Transmission via genitals keeps them warm and from drying out, that’s really the whole reason they are STD’s.

By the way, transmission of these germs can be by intercourse or oral genital contact.

What are the STD’s?

As with nearly all the infections we see in the US, nearly all the STD’s are caused by either viruses, bacteria, or parasites.

The main bacterial STD germs are chlamydia (CL), gonorrhea (GC), syphilis (SY),

The main viral STD germs are herpes, human papilloma virus (HPV), hepatitis B and C (HBV and HCV), and HIV/AIDS (HIV)

The main parasite STD bugs are trichomonas and scabies.

By far, really far, the very most common of all the STD’s is HPV.  This virus is found in the genital areas of over half of all adult American men and women, some say as many as 75% of us.  Nearly everyone with a genital HPV infection has no idea they do, and never will, since it causes no symptoms or problems in the vast, vast majority of those with it.   But sometimes, the HPV can cause warts in the genital or throat area, and cancer in the female cervix or male throat.  HPV is one of only two STD’s for which a vaccine can prevent the infection, the other being Hepatitis B.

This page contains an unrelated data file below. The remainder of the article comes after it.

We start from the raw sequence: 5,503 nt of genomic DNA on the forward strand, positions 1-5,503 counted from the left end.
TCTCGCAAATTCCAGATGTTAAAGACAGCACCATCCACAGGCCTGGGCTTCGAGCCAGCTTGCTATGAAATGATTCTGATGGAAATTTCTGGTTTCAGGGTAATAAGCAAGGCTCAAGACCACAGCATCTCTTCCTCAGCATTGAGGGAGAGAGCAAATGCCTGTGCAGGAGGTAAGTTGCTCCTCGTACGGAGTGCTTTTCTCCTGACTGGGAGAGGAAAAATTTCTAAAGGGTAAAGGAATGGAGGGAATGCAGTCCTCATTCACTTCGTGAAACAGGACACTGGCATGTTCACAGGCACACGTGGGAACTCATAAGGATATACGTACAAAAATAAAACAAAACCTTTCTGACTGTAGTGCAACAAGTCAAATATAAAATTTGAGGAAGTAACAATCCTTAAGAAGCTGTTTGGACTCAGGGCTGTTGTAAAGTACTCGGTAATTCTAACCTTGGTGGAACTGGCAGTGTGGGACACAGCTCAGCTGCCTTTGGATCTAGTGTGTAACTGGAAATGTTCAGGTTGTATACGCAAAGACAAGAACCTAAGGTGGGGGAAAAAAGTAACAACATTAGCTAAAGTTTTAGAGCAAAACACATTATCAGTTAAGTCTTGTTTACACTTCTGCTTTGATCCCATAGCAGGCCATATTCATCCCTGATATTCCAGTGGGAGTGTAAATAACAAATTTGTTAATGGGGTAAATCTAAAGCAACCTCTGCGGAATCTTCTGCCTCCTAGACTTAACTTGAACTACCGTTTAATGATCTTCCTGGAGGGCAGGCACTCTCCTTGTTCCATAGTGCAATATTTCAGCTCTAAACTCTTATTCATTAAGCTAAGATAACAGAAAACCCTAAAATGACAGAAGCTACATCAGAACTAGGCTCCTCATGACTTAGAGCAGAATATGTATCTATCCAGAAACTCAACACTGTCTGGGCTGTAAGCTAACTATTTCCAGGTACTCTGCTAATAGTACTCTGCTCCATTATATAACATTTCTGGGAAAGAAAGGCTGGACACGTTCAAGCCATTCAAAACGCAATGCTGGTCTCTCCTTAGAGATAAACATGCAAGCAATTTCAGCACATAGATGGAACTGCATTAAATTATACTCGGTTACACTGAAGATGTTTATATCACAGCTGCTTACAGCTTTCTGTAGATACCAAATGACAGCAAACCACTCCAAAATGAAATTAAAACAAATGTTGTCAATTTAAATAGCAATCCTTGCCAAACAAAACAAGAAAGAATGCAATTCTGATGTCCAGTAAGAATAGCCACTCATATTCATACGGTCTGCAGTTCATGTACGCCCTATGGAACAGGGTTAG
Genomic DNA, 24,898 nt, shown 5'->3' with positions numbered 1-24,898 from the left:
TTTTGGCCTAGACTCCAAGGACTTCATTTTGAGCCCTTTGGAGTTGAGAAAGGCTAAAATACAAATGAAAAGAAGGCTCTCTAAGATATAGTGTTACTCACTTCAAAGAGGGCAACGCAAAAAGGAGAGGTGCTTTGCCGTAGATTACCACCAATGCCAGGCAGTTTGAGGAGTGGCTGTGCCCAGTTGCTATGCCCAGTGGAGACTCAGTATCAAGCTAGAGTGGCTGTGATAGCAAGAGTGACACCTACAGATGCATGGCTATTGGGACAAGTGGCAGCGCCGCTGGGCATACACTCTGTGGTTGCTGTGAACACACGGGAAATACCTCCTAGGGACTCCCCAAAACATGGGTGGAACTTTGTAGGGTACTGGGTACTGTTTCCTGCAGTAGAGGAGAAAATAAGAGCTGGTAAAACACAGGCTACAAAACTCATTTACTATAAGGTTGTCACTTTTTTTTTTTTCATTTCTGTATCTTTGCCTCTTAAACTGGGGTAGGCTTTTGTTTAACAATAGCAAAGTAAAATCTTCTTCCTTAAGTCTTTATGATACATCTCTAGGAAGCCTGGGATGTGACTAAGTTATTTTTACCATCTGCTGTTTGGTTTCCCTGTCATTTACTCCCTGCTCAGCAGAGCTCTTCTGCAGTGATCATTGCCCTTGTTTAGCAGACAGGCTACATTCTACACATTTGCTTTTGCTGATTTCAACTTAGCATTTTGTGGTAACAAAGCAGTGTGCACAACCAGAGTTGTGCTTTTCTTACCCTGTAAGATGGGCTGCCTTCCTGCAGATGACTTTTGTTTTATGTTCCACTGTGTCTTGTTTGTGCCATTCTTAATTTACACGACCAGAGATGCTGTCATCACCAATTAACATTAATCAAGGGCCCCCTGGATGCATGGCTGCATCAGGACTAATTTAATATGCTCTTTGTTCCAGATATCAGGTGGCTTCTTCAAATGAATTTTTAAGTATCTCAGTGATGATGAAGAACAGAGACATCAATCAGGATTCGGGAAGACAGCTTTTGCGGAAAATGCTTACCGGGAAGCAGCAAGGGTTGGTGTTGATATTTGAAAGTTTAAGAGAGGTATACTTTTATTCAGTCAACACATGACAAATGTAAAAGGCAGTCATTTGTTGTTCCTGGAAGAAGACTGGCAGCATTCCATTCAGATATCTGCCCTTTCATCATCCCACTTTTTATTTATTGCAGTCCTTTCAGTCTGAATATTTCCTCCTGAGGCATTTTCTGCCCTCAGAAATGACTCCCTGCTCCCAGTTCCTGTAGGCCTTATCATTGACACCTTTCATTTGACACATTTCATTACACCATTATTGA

No other STD comes close to being as common as HPV, but many are fairly common.

The common STD’s include of course HPV, but also chlamydia, gonorrhea, trichomonas, herpes.

Less common but not rare are syphilis, hepatitis B, and in some populations, hepatitis C and HIV.  Hepatitis C is not spread well sexually, it can be, but far more likely via IV drug use.

How common are STD’s?

Well, there are about 240 million adults in the United States.